Improving production yields on iPhone 5 expected to boost profitability for Apple

Posted:
in iPhone edited January 2014
Supply of the iPhone 5 continues to improve as yield rates on the difficult-to-build handset have reportedly grown, reducing costs and boosting profitability for Apple and its suppliers.

Shaw Wu of Sterne Agee checked with members of Apple's overseas supply chain, and was told that yields on the iPhone 5 are still improving. The progress comes as estimated shipping times from Apple's online store have improved to between two and four days, while the handset is set to launch in more than 50 countries this month.

Availability of the iPhone 5 is improving despite what Wu referred to as "robust demand" for the device. He expects Apple will sell 47.3 million units in the December quarter, a forecast slightly greater than market consensus of between 45 million and 46 million iPhones sold during the holiday quarter.

Word of improved production of the iPhone 5 also prompted Wu to increase his gross margin forecast for Apple's current quarter. He now believes Apple will achieve margins of 38.5 percent during the three-month frame, up from a previous prediction of 38 percent.

Apple was said to have faced a number of issues in manufacturing the redesigned iPhone 5. An official with Apple assembly partner Foxconn reportedly said the iPhone 5 was "the most difficult device" it has ever been tasked with building.

iPhone 5


While supply of the iPhone 5 is now said to be improving, Apple has not been able to catch up with demand for the iPad mini. Wu said his checks found that iPad mini demand is stronger than expected, and that's believed to be the key reason why lead times remain at two weeks.

Apple is also facing issues with its redesigned iMac lineup, as the new ultra-thin design has reportedly resulted in manufacturing yields. As a result, Wu expects that Mac sales for the December quarter will be lighter-than-anticipated, thanks to limited iMac availability as well as what he called "minor cannibalization" from the iPad and iPad mini.

Accordingly, Wu has reduced his forecast for Mac sales to 5 million, down from his previous prediction of 5.1 million, and also lower than market consensus of between 5.2 million and 5.3 million.

In all, Wu expects Apple's holiday will result in $54.6 billion in revenue and $13.70 in earnings per share, higher than consensus expectations of $54.4 billion and $13.30. For fiscal 2013, he predicts Apple will earn $193.4 billion in revenue and $49.50 in earnings per share, also higher than market consensus of $193 billion and $49.28.
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Comments

  • Reply 1 of 25


    What a droll headline - as if improving yield might not be expected to boost profitability.

  • Reply 2 of 25
    I expect Apple earning per share will be 15.55 USD .
  • Reply 3 of 25
    sr2012sr2012 Posts: 896member
    Pity about Samsung being dicks and charging Apple 20% more, apparently:
    http://www.dailytech.com/Report+Samsung+Now+Charging+Apple+20+More+for+iPhone+Processors/article29166.htm
  • Reply 4 of 25
    mazda 3smazda 3s Posts: 1,576member

    Quote:

    Originally Posted by ankleskater View Post


    What a droll headline - as if improving yield might not be expected to boost profitability.



     


    Yeah, I thought that was odd too. What next, having unprotected sex could lead to pregnancy?

  • Reply 5 of 25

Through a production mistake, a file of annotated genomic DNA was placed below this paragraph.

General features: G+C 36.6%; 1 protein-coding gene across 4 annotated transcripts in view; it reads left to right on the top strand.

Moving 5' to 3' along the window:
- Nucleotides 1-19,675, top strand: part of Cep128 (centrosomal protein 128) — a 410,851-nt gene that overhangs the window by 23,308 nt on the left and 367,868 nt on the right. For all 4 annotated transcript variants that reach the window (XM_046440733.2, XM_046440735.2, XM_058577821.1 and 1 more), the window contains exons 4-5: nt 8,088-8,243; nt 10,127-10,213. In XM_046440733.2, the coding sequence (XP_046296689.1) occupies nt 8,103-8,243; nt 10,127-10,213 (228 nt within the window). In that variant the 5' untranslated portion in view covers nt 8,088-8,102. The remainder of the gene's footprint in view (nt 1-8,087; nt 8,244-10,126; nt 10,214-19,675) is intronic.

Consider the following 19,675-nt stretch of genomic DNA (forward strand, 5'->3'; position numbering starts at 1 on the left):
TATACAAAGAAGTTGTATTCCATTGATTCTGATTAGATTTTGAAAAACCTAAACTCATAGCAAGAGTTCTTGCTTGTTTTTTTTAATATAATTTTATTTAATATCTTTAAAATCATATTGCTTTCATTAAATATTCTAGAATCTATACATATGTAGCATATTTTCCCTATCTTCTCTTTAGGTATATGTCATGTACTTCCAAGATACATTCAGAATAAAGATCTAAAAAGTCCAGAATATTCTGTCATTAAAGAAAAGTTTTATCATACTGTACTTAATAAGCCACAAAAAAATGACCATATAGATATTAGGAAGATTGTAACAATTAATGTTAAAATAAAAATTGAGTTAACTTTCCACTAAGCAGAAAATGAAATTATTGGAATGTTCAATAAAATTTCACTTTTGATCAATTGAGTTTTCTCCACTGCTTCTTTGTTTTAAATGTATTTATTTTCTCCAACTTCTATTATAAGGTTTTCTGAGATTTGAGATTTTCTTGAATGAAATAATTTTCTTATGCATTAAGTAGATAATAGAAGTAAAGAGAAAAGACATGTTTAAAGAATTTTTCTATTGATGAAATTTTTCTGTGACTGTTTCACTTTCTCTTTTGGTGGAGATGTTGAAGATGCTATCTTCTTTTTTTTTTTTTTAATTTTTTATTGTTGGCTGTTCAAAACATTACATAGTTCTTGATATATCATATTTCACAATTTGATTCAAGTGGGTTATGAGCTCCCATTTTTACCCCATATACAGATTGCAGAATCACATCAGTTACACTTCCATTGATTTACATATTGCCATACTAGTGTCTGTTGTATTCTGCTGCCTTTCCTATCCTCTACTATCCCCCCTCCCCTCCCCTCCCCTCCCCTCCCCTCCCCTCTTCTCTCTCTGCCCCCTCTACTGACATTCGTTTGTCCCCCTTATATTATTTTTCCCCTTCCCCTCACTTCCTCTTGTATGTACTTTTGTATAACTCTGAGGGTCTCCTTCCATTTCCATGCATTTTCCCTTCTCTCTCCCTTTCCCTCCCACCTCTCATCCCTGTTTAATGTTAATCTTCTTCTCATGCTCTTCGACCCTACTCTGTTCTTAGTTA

Quote:

    Originally Posted by sr2012 View Post



    Pity about Samsung being dicks and charging Apple 20% more, apparently:

    http://www.dailytech.com/Report+Samsung+Now+Charging+Apple+20+More+for+iPhone+Processors/article29166.htm




    That dick seems to have Apple by the balls...

  • Reply 6 of 25
    mjtomlinmjtomlin Posts: 1,904member

    Quote:

    Originally Posted by sr2012 View Post



    Pity about Samsung being dicks and charging Apple 20% more, apparently:

    http://www.dailytech.com/Report+Samsung+Now+Charging+Apple+20+More+for+iPhone+Processors/article29166.htm


     


    That has been denied by Samsung officials: http://bgr.com/2012/11/14/apple-samsung-chip-price-hike-denial/

  • Reply 7 of 25
    irelandireland Posts: 17,645member
    Every time there's good news AAPL goes down.
  • Reply 8 of 25
    I don't understand that either. The china approval of the iPhone 5 should have had a significant upswing too. I've come to believe the whole stock market is manipulated by a few key investment banks.
  • Reply 9 of 25

    Quote:

    Originally Posted by sr2012 View Post



    Pity about Samsung being dicks and charging Apple 20% more, apparently:

    http://www.dailytech.com/Report+Samsung+Now+Charging+Apple+20+More+for+iPhone+Processors/article29166.htm




    Not only is that old, it is also false.

  • Reply 10 of 25

    Quote:

    Originally Posted by phippster View Post



    I don't understand that either. The china approval of the iPhone 5 should have had a significant upswing too. I've come to believe the whole stock market is manipulated by a few key investment banks.




    That's a common belief but it cannot be further from the truth. A few stocks, for a short period of time? Sure. But the whole stock market? All the time? Only those who don't under market dynamics would believe that.


     


    Having said that, it only takes a few well-financed individuals (as in individual investors or institutions) to manipulate certain stocks for a short period of time to create havoc on a particular stock, a whole sector and even the market as a whole, such that it would take time to recover from it. But recover it will.

  • Reply 11 of 25
    quinneyquinney Posts: 2,526member
    phippster wrote: »
    I don't understand that either. The china approval of the iPhone 5 should have had a significant upswing too. I've come to believe the whole stock market is manipulated by a few key investment banks.